Schaller & Weber’s Proposed ‘Stube Ludlow’ Sausage Truck Causing Hell Square Heartburn
If the stars align, there might soon be a food truck scene parked in the vacant lot at 159 Ludlow Street. The prospect of this outcome, however, is causing Hell Square heartburn for a majority of neighbors in the immediate vicinity.
As first reported here last month, Schaller & Weber, the butcher founded on the Upper East Side in 1937 by namesakes Ferdinand Schaller and Tony Weber, hopes to add a “Schaller Stube” food truck onsite. Dubbed Stube Ludlow, the stated mission is to “clean up the rat-infested lot” and create a “seasonal outdoor food market that is safe, clean and family-friendly.” Other truck vendors might also join up at some point, and it’s described as “New York’s hippest outdoor food market…where street artist Banksy once held an installation.” (We hear that Kind Regards across the street reportedly expressed interest.)
What’s more, team Schaller & Weber is angling for a beer-wine license on the spot, albeit with limited hours.
Tenants living around the Ludlow lot are fighting back, though. They’re not happy. Especially those dwelling in the adjacent walk-up at 101 Stanton. Concern abounds about cooking fumes, smells, and overall noise wafting upward and into nearby apartments unchecked (some of which are mere feet from the proposed food truck).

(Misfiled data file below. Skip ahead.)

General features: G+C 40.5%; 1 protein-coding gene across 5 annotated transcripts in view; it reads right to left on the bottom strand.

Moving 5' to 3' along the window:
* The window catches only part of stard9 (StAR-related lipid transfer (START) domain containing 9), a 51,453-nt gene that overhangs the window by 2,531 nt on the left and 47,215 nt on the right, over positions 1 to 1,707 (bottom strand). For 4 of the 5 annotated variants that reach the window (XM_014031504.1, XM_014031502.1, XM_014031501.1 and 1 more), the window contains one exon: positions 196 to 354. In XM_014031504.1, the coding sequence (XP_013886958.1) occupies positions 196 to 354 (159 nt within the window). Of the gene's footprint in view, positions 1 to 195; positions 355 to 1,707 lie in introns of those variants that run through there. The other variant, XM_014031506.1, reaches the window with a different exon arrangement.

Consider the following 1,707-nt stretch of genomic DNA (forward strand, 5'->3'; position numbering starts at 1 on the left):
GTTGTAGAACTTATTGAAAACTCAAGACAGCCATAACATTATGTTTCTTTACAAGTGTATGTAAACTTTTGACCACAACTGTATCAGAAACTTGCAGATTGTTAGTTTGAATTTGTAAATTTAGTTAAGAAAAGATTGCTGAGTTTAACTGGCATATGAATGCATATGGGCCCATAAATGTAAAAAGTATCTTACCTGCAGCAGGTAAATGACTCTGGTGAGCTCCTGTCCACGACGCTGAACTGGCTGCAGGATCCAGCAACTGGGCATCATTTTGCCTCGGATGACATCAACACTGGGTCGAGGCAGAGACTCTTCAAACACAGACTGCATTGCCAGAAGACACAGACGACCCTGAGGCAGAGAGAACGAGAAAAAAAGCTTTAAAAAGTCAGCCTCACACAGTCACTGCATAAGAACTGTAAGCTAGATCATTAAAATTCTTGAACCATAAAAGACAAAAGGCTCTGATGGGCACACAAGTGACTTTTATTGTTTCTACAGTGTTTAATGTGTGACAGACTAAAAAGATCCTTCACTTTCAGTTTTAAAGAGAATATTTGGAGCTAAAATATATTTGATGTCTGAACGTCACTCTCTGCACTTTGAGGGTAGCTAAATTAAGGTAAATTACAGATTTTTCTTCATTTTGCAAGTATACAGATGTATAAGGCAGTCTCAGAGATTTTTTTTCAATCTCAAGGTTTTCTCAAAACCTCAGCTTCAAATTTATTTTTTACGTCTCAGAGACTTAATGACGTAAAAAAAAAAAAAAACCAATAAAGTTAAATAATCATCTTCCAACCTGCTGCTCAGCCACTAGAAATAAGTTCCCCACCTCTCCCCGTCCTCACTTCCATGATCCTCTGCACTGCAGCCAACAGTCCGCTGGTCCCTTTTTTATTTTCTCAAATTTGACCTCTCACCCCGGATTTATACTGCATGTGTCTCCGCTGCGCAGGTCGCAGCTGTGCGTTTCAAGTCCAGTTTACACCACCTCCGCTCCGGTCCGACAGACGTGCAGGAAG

Residents there organized and have already sent letters of opposition to both Schaller & Weber and elected officials. There is also a strongly worded petition making the rounds on the block that so far collected over one hundred signatures.
Folks from Schaller did meet with those affected, yet many saw right through the presentation.
“We have no illusions about the kind of clientele such a truck would attract: hordes of drunks doing what drunks do, only this time right beneath our bedrooms,” one tenant at 101 Stanton told us in an email.
“All they spoke about at the meeting was the wonder of their sausage and how a sausage truck in our backyard would somehow be [a benefit] to our community. Lots of nonsense about families and picnic tables and the like. In fact, they presented it as almost an act of benevolence.”
Below is the marketing deck from Schaller & Weber.